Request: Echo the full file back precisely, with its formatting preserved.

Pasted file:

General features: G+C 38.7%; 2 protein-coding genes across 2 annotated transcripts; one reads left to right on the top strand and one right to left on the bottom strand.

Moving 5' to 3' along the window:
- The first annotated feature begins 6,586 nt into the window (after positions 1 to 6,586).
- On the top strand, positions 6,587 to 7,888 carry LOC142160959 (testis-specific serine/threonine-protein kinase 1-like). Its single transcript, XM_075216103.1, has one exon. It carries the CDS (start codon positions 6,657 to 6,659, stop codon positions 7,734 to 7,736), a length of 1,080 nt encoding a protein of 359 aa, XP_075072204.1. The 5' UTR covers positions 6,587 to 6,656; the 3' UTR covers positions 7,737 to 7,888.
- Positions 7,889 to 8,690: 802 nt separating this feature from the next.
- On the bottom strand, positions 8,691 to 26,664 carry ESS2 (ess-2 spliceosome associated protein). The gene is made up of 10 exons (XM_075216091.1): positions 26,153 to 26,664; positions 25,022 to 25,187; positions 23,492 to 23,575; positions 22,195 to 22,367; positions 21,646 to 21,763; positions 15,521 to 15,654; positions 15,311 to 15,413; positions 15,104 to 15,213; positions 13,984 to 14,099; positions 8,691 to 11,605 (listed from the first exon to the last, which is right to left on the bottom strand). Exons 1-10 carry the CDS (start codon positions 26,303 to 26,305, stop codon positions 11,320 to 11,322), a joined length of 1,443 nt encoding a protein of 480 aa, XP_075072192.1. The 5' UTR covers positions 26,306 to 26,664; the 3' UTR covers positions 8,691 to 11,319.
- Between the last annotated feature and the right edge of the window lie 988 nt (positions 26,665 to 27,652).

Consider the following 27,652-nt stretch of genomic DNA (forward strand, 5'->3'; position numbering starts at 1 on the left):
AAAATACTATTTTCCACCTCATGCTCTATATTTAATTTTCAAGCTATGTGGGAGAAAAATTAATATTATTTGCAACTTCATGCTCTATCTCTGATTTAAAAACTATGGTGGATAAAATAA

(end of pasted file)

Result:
General features: G+C 38.7%; 2 protein-coding genes across 2 annotated transcripts; one reads left to right on the top strand and one right to left on the bottom strand.

Moving 5' to 3' along the window:
- The first annotated feature begins 6,586 nt into the window (after positions 1 to 6,586).
- On the top strand, positions 6,587 to 7,888 carry LOC142160959 (testis-specific serine/threonine-protein kinase 1-like). Its single transcript, XM_075216103.1, has one exon. It carries the CDS (start codon positions 6,657 to 6,659, stop codon positions 7,734 to 7,736), a length of 1,080 nt encoding a protein of 359 aa, XP_075072204.1. The 5' UTR covers positions 6,587 to 6,656; the 3' UTR covers positions 7,737 to 7,888.
- Positions 7,889 to 8,690: 802 nt separating this feature from the next.
- On the bottom strand, positions 8,691 to 26,664 carry ESS2 (ess-2 spliceosome associated protein). The gene is made up of 10 exons (XM_075216091.1): positions 26,153 to 26,664; positions 25,022 to 25,187; positions 23,492 to 23,575; positions 22,195 to 22,367; positions 21,646 to 21,763; positions 15,521 to 15,654; positions 15,311 to 15,413; positions 15,104 to 15,213; positions 13,984 to 14,099; positions 8,691 to 11,605 (listed from the first exon to the last, which is right to left on the bottom strand). Exons 1-10 carry the CDS (start codon positions 26,303 to 26,305, stop codon positions 11,320 to 11,322), a joined length of 1,443 nt encoding a protein of 480 aa, XP_075072192.1. The 5' UTR covers positions 26,306 to 26,664; the 3' UTR covers positions 8,691 to 11,319.
- Between the last annotated feature and the right edge of the window lie 988 nt (positions 26,665 to 27,652).

Consider the following 27,652-nt stretch of genomic DNA (forward strand, 5'->3'; position numbering starts at 1 on the left):
AAAATACTATTTTCCACCTCATGCTCTATATTTAATTTTCAAGCTATGTGGGAGAAAAATTAATATTATTTGCAACTTCATGCTCTATCTCTGATTTAAAAACTATGGTGGATAAAATAA